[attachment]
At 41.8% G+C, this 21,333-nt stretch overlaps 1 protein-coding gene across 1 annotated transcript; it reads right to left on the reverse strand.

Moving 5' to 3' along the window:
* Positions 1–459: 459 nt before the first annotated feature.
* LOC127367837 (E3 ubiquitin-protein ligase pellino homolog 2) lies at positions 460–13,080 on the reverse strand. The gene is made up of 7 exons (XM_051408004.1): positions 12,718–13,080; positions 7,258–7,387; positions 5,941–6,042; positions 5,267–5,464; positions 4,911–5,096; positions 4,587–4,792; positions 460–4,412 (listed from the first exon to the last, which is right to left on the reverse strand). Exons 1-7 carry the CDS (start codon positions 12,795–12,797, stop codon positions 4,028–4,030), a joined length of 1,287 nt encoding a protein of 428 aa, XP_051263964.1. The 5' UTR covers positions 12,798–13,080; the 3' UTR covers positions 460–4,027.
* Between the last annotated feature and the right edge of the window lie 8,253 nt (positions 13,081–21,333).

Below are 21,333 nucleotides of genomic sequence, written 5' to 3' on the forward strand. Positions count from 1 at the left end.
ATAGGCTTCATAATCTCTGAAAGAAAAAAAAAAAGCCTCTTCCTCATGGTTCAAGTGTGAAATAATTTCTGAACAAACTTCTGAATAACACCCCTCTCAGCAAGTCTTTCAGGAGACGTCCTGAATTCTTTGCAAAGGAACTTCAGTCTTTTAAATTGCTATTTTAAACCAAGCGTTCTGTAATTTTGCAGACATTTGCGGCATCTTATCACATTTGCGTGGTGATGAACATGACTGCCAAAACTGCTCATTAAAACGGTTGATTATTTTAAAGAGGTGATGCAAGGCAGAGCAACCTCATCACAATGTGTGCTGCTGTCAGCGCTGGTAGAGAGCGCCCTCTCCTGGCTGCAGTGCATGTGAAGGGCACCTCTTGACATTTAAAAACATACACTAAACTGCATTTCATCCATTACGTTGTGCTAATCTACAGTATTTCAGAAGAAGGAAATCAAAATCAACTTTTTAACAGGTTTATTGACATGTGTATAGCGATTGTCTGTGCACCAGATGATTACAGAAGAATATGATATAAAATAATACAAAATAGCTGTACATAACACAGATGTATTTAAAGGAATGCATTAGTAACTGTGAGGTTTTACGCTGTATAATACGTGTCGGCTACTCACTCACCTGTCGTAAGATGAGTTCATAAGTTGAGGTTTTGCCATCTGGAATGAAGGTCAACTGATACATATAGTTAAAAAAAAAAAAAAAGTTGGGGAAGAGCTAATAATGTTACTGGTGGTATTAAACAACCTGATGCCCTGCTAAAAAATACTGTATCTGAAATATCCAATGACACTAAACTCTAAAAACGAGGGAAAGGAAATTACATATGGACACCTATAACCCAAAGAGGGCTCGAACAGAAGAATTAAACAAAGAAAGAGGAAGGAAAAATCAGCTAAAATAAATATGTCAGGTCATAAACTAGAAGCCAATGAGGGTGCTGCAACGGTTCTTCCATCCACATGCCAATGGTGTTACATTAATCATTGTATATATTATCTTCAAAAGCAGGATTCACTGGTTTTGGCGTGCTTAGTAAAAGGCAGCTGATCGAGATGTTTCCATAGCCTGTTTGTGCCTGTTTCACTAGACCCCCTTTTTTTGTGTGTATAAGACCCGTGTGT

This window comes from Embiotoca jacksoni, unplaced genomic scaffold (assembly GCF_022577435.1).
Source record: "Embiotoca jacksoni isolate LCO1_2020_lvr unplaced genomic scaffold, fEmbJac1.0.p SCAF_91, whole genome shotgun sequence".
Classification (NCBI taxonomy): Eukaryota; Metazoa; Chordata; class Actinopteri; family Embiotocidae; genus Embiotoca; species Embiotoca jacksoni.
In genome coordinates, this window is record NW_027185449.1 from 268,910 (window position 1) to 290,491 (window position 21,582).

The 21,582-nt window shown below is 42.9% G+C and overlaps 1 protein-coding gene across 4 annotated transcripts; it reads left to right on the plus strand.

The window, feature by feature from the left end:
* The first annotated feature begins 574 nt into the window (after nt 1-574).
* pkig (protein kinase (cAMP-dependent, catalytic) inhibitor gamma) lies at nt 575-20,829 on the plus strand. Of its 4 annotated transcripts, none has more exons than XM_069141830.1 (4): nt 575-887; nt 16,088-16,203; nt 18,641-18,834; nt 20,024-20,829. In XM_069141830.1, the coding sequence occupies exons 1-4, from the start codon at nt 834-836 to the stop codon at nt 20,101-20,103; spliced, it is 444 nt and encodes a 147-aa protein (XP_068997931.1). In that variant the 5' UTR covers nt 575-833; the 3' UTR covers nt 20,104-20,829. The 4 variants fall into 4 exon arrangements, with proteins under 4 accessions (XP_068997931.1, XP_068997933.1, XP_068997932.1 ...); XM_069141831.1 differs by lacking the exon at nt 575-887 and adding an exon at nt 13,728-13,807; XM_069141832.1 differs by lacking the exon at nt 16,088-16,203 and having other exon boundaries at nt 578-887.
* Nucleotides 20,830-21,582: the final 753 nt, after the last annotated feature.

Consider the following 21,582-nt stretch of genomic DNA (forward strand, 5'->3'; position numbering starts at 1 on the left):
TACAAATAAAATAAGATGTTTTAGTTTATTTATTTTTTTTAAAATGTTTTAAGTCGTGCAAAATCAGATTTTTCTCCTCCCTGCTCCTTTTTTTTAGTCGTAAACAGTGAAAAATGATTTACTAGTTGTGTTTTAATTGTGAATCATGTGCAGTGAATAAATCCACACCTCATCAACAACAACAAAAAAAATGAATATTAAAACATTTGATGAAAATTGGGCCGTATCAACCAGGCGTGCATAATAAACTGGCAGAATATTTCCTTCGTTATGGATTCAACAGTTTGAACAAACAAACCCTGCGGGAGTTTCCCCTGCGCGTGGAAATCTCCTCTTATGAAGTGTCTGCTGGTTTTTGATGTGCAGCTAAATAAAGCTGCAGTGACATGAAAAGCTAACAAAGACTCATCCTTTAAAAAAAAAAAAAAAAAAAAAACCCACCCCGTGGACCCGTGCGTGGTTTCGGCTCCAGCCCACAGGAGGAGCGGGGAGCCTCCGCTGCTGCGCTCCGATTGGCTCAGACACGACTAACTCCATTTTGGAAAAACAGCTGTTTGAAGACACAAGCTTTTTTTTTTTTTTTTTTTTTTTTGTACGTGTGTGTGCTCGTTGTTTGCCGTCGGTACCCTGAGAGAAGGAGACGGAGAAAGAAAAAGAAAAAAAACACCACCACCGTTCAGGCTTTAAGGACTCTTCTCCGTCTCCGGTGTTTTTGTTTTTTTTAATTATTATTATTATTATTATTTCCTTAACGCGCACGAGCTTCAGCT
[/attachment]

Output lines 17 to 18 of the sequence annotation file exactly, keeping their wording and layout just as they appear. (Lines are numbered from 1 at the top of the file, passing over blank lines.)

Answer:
Consider the following 21,582-nt stretch of genomic DNA (forward strand, 5'->3'; position numbering starts at 1 on the left):
TACAAATAAAATAAGATGTTTTAGTTTATTTATTTTTTTTAAAATGTTTTAAGTCGTGCAAAATCAGATTTTTCTCCTCCCTGCTCCTTTTTTTTAGTCGTAAACAGTGAAAAATGATTTACTAGTTGTGTTTTAATTGTGAATCATGTGCAGTGAATAAATCCACACCTCATCAACAACAACAAAAAAAATGAATATTAAAACATTTGATGAAAATTGGGCCGTATCAACCAGGCGTGCATAATAAACTGGCAGAATATTTCCTTCGTTATGGATTCAACAGTTTGAACAAACAAACCCTGCGGGAGTTTCCCCTGCGCGTGGAAATCTCCTCTTATGAAGTGTCTGCTGGTTTTTGATGTGCAGCTAAATAAAGCTGCAGTGACATGAAAAGCTAACAAAGACTCATCCTTTAAAAAAAAAAAAAAAAAAAAAACCCACCCCGTGGACCCGTGCGTGGTTTCGGCTCCAGCCCACAGGAGGAGCGGGGAGCCTCCGCTGCTGCGCTCCGATTGGCTCAGACACGACTAACTCCATTTTGGAAAAACAGCTGTTTGAAGACACAAGCTTTTTTTTTTTTTTTTTTTTTTTTGTACGTGTGTGTGCTCGTTGTTTGCCGTCGGTACCCTGAGAGAAGGAGACGGAGAAAGAAAAAGAAAAAAAACACCACCACCGTTCAGGCTTTAAGGACTCTTCTCCGTCTCCGGTGTTTTTGTTTTTTTTAATTATTATTATTATTATTATTTCCTTAACGCGCACGAGCTTCAGCT